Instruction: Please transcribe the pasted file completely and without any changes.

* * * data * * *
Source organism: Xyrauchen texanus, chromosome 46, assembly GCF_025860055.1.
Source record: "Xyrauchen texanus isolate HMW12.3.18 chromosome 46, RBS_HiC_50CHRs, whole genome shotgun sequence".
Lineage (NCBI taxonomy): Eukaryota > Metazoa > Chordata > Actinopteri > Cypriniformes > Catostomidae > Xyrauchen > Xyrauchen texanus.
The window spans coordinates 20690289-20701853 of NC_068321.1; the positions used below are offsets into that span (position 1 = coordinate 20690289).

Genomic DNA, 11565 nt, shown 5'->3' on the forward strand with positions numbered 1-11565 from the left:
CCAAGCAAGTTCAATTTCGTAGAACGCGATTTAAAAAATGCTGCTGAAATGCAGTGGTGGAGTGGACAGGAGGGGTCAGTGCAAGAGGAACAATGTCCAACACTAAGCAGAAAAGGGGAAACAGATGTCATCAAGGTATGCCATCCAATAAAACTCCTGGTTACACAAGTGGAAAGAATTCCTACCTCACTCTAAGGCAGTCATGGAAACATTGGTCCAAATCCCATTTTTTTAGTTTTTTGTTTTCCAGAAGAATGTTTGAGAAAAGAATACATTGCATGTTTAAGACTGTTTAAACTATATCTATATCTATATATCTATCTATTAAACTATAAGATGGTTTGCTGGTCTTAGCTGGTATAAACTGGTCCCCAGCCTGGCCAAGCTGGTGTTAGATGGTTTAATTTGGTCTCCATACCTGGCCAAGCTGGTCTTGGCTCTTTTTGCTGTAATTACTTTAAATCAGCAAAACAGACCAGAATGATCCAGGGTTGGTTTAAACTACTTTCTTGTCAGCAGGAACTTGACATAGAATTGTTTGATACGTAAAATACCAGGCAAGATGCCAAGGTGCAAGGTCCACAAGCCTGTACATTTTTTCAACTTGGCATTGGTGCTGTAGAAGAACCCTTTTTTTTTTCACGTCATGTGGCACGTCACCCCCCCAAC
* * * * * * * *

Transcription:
Source organism: Xyrauchen texanus, chromosome 46, assembly GCF_025860055.1.
Source record: "Xyrauchen texanus isolate HMW12.3.18 chromosome 46, RBS_HiC_50CHRs, whole genome shotgun sequence".
Lineage (NCBI taxonomy): Eukaryota > Metazoa > Chordata > Actinopteri > Cypriniformes > Catostomidae > Xyrauchen > Xyrauchen texanus.
The window spans coordinates 20690289-20701853 of NC_068321.1; the positions used below are offsets into that span (position 1 = coordinate 20690289).

Genomic DNA, 11565 nt, shown 5'->3' on the forward strand with positions numbered 1-11565 from the left:
CCAAGCAAGTTCAATTTCGTAGAACGCGATTTAAAAAATGCTGCTGAAATGCAGTGGTGGAGTGGACAGGAGGGGTCAGTGCAAGAGGAACAATGTCCAACACTAAGCAGAAAAGGGGAAACAGATGTCATCAAGGTATGCCATCCAATAAAACTCCTGGTTACACAAGTGGAAAGAATTCCTACCTCACTCTAAGGCAGTCATGGAAACATTGGTCCAAATCCCATTTTTTTAGTTTTTTGTTTTCCAGAAGAATGTTTGAGAAAAGAATACATTGCATGTTTAAGACTGTTTAAACTATATCTATATCTATATATCTATCTATTAAACTATAAGATGGTTTGCTGGTCTTAGCTGGTATAAACTGGTCCCCAGCCTGGCCAAGCTGGTGTTAGATGGTTTAATTTGGTCTCCATACCTGGCCAAGCTGGTCTTGGCTCTTTTTGCTGTAATTACTTTAAATCAGCAAAACAGACCAGAATGATCCAGGGTTGGTTTAAACTACTTTCTTGTCAGCAGGAACTTGACATAGAATTGTTTGATACGTAAAATACCAGGCAAGATGCCAAGGTGCAAGGTCCACAAGCCTGTACATTTTTTCAACTTGGCATTGGTGCTGTAGAAGAACCCTTTTTTTTTTCACGTCATGTGGCACGTCACCCCCCCAAC